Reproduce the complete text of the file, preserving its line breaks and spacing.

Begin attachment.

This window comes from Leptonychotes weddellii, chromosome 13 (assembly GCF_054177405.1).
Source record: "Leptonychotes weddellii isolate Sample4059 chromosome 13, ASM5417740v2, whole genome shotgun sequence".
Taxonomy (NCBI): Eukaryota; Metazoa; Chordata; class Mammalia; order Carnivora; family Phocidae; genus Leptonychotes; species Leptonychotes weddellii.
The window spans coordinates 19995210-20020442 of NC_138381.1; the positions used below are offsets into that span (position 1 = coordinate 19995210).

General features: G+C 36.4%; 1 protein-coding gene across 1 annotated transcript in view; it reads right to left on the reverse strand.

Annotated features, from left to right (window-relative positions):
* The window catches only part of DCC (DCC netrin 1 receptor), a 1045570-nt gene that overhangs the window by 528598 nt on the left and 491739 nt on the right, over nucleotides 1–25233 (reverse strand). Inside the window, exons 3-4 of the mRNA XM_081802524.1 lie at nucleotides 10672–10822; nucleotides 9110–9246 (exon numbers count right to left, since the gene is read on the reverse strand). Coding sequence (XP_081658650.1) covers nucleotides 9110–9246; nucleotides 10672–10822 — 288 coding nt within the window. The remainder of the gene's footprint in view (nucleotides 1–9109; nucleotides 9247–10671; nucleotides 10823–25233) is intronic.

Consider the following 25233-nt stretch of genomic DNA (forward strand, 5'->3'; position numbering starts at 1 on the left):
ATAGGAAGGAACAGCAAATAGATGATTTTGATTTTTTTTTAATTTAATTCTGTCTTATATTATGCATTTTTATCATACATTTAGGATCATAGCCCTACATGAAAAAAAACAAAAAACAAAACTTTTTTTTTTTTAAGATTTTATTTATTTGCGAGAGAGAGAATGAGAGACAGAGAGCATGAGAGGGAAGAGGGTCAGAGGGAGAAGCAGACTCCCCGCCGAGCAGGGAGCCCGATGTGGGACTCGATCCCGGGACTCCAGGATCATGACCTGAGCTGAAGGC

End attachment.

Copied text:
This window comes from Leptonychotes weddellii, chromosome 13 (assembly GCF_054177405.1).
Source record: "Leptonychotes weddellii isolate Sample4059 chromosome 13, ASM5417740v2, whole genome shotgun sequence".
Taxonomy (NCBI): Eukaryota; Metazoa; Chordata; class Mammalia; order Carnivora; family Phocidae; genus Leptonychotes; species Leptonychotes weddellii.
The window spans coordinates 19995210-20020442 of NC_138381.1; the positions used below are offsets into that span (position 1 = coordinate 19995210).

General features: G+C 36.4%; 1 protein-coding gene across 1 annotated transcript in view; it reads right to left on the reverse strand.

Annotated features, from left to right (window-relative positions):
* The window catches only part of DCC (DCC netrin 1 receptor), a 1045570-nt gene that overhangs the window by 528598 nt on the left and 491739 nt on the right, over nucleotides 1–25233 (reverse strand). Inside the window, exons 3-4 of the mRNA XM_081802524.1 lie at nucleotides 10672–10822; nucleotides 9110–9246 (exon numbers count right to left, since the gene is read on the reverse strand). Coding sequence (XP_081658650.1) covers nucleotides 9110–9246; nucleotides 10672–10822 — 288 coding nt within the window. The remainder of the gene's footprint in view (nucleotides 1–9109; nucleotides 9247–10671; nucleotides 10823–25233) is intronic.

Consider the following 25233-nt stretch of genomic DNA (forward strand, 5'->3'; position numbering starts at 1 on the left):
ATAGGAAGGAACAGCAAATAGATGATTTTGATTTTTTTTTAATTTAATTCTGTCTTATATTATGCATTTTTATCATACATTTAGGATCATAGCCCTACATGAAAAAAAACAAAAAACAAAACTTTTTTTTTTTTAAGATTTTATTTATTTGCGAGAGAGAGAATGAGAGACAGAGAGCATGAGAGGGAAGAGGGTCAGAGGGAGAAGCAGACTCCCCGCCGAGCAGGGAGCCCGATGTGGGACTCGATCCCGGGACTCCAGGATCATGACCTGAGCTGAAGGC